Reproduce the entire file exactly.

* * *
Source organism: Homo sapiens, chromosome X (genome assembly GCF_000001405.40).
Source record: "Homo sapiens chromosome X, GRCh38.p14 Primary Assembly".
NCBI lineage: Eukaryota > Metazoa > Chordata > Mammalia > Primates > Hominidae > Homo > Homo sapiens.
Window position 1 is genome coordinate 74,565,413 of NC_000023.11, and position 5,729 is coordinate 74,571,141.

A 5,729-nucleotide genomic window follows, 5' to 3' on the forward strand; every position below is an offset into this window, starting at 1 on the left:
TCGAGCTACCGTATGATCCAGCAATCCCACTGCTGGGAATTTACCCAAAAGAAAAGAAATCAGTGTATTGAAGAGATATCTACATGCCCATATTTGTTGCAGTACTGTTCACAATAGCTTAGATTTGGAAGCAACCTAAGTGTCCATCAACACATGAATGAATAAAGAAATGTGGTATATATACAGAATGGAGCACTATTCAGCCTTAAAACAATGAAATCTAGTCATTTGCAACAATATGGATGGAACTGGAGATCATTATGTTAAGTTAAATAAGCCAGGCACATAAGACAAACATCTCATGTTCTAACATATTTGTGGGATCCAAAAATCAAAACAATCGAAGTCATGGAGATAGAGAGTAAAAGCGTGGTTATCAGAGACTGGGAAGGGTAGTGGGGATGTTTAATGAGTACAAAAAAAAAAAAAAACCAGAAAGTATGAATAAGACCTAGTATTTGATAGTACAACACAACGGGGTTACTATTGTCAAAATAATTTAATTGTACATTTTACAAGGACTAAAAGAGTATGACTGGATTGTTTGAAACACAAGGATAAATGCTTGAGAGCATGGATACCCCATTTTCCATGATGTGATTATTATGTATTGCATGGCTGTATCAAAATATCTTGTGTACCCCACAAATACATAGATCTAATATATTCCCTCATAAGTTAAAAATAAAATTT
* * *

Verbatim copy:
Source organism: Homo sapiens, chromosome X (genome assembly GCF_000001405.40).
Source record: "Homo sapiens chromosome X, GRCh38.p14 Primary Assembly".
NCBI lineage: Eukaryota > Metazoa > Chordata > Mammalia > Primates > Hominidae > Homo > Homo sapiens.
Window position 1 is genome coordinate 74,565,413 of NC_000023.11, and position 5,729 is coordinate 74,571,141.

A 5,729-nucleotide genomic window follows, 5' to 3' on the forward strand; every position below is an offset into this window, starting at 1 on the left:
TCGAGCTACCGTATGATCCAGCAATCCCACTGCTGGGAATTTACCCAAAAGAAAAGAAATCAGTGTATTGAAGAGATATCTACATGCCCATATTTGTTGCAGTACTGTTCACAATAGCTTAGATTTGGAAGCAACCTAAGTGTCCATCAACACATGAATGAATAAAGAAATGTGGTATATATACAGAATGGAGCACTATTCAGCCTTAAAACAATGAAATCTAGTCATTTGCAACAATATGGATGGAACTGGAGATCATTATGTTAAGTTAAATAAGCCAGGCACATAAGACAAACATCTCATGTTCTAACATATTTGTGGGATCCAAAAATCAAAACAATCGAAGTCATGGAGATAGAGAGTAAAAGCGTGGTTATCAGAGACTGGGAAGGGTAGTGGGGATGTTTAATGAGTACAAAAAAAAAAAAAAACCAGAAAGTATGAATAAGACCTAGTATTTGATAGTACAACACAACGGGGTTACTATTGTCAAAATAATTTAATTGTACATTTTACAAGGACTAAAAGAGTATGACTGGATTGTTTGAAACACAAGGATAAATGCTTGAGAGCATGGATACCCCATTTTCCATGATGTGATTATTATGTATTGCATGGCTGTATCAAAATATCTTGTGTACCCCACAAATACATAGATCTAATATATTCCCTCATAAGTTAAAAATAAAATTT